Monday, July 14, 2014
Dawn of the Planet of the Apes (2014) : A Review and Reflection
Before I get to the film let me make a couple of comments about the cinematic experience. I am amazed at how the price of going ton the movies has escalated over the past few years. I had my own 3 D glasses and it still cost $21 to go to the movies. My kids didn't want to come along this time, but the movie theatres need to realise they are pricing themselves out of the regular family entertainment market for large portions of society. While they push reward schemes for regular movie goers, they do not help themselves in the fight against other mediums for watching films and movies. HD TV, and increased low cost Internet access are changing the way people legally and yes illegally access movies and theatres need to realise that they can't simply make their advantage, actually going to the movies, a luxury item.
And before I get to the movie, I must comment on the fact that I sat in the cinema and watched twenty minutes of adverts before the film actually started. If I had been disorganised and running late or been stuck in a long queue as the movie theatre kept costs down by cutting staff numbers I would have been pleased, but despite the fact that some of them were trailers for up coming attractions that again the theatres were trying to ring every ounce of revenue they could from advertising and again impacting on the cinematic moment in a detrimental way. If I wanted to wade through twenty minutes of ads I'd wait and watch the movie on free to air.
Anyway after venting about all that now to the movie... Wow! what a great movie. Gripping and challenging, both hopeful even in the face of post apocalyptic circumstances and at the same time stark and dark.
The movie starts off where "Rise of the Planet of the Apes finished' with the escape of the Apes from San Francisco over shadowed by the spread of the simian flu, which wipes out vast percentages of the worlds population. In the space of a few minutes told through a plague map which turns into a globe where the lights are going out and new casts fading to silence we see the spread of the disease and the demise of humanity. We then meet the Ape population in Southern California which over that same time frame has grown numerically and in terms of social structure.
Without wanting to ad spoilers the two species now meet again. As people from the remaining colony in San Francisco head up into the hills to find power from a hydro electric dam. The needs of man and ape seem to clash as we find Apes now living off the resources in this area, it is their hunting grounds and home. The meeting does not go well, a nervous human fires his gun, and we meet once again Caesar, the leaders of the Apes, now a father, who shocks the humans by telling them to 'Go'.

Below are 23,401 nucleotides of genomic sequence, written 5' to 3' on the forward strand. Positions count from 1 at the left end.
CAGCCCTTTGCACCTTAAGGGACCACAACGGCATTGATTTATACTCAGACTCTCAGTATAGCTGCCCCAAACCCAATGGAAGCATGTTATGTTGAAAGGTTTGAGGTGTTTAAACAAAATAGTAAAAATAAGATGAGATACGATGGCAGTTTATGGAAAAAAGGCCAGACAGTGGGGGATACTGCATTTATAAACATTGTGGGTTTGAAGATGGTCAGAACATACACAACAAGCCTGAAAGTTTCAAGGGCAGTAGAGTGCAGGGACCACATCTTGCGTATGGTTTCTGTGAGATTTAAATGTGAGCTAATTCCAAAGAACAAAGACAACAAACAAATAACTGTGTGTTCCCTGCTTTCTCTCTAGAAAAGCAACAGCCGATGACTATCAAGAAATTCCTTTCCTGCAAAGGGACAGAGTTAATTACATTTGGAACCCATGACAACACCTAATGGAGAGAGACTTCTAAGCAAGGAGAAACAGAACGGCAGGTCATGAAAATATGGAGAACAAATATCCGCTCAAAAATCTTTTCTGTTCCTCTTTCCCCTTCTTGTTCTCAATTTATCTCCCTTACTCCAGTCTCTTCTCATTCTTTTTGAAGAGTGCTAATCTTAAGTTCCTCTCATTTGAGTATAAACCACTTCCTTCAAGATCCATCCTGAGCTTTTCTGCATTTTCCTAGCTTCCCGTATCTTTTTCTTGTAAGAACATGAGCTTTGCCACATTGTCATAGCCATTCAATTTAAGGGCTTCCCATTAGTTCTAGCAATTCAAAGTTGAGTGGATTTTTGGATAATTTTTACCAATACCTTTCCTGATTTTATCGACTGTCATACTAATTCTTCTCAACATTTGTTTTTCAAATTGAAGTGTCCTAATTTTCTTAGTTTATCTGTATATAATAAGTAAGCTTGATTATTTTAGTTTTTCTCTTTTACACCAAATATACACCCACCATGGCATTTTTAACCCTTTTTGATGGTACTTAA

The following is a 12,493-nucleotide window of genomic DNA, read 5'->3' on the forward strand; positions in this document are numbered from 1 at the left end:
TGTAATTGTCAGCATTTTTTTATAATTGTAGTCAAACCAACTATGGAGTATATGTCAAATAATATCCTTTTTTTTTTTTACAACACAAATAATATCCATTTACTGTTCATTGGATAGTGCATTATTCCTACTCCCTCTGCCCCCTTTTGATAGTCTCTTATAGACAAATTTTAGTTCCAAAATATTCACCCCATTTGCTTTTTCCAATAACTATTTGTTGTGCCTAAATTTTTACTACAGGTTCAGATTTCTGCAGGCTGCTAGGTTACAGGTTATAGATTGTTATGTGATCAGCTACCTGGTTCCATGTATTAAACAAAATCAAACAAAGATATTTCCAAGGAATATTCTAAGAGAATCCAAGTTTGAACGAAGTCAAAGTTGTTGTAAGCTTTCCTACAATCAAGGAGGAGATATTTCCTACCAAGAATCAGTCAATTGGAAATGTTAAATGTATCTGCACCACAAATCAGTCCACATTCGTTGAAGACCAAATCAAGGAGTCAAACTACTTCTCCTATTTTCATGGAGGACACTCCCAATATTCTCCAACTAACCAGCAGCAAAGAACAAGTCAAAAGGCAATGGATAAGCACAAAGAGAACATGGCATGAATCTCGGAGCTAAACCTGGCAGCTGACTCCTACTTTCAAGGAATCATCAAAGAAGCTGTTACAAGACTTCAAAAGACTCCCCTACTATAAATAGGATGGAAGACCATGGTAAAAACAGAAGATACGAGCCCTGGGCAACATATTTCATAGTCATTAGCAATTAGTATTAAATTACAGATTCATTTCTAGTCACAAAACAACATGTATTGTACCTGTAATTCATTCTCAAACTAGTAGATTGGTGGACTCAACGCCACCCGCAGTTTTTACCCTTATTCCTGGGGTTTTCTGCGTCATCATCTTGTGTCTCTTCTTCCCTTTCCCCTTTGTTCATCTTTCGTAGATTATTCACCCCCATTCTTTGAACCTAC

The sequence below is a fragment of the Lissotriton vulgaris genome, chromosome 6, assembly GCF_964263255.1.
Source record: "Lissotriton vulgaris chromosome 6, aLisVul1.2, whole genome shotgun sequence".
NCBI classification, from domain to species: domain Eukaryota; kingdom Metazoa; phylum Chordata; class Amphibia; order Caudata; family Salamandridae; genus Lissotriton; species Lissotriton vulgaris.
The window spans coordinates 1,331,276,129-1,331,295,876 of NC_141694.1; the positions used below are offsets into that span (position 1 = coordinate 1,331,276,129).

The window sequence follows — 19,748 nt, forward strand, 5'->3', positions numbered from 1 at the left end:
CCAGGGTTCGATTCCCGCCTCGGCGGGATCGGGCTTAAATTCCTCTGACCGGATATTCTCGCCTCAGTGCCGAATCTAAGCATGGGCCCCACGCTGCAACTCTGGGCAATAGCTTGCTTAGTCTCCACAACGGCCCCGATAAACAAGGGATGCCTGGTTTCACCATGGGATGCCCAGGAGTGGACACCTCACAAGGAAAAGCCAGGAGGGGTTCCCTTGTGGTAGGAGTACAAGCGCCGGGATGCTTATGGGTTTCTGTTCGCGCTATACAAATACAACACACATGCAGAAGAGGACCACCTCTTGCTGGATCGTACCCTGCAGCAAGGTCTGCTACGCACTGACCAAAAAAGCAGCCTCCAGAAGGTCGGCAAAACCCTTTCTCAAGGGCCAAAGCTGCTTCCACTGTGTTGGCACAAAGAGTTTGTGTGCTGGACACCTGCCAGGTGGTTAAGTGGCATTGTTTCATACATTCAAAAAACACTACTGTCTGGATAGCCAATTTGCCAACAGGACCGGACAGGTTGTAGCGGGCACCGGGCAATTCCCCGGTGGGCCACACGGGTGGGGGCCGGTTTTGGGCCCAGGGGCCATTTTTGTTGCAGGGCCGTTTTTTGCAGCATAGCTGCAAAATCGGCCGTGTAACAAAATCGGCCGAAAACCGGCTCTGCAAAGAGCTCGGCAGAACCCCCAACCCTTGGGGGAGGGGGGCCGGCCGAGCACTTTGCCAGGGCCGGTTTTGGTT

The film develops from there with both sides offering aid and reconciliatory acts of kindness to each other, and expressing anger and mistrust as well. We are invited in the juxtaposition of the two peoples to see that both are very much alike despite their differences. Both are concerned about the survival of their species, both value family and friendships, both have strong moral and ethical understandings that underpin who they are, both have wise and compassionate leaders, both also have influential members of their groupings who are broken and scared buy their pasts and unable to forgive or be reconciled with the possibility of living alongside each other in peace.
Without giving the plot away the main characters of the story both Ape and human are able to go beyond the conflict to genuinely care and be concerned and help each other but in the end the pull of the storyline and the already determined outcome of the film series, means that both sides are swept into conflict.
The movie is gripping as it draws you along on a story that oscillates between glimmers of hope and possibility and the darkness of hatred mistrust and despair. Amidst the crumbling infrastructure of the western world groups that have so much in common but at the same time are so different cannot seem to make living in peaceful co existence work. Their world views are so different, their is a history of mistrust and hatred and wrongdoing. I couldn't wonder if this wasn't so sort of premature epitaph for the western world multicultural experiment we are working through at the moment. A cautionary tale for humanity as we find ourselves wrestling with less and less resource and living now in a global village.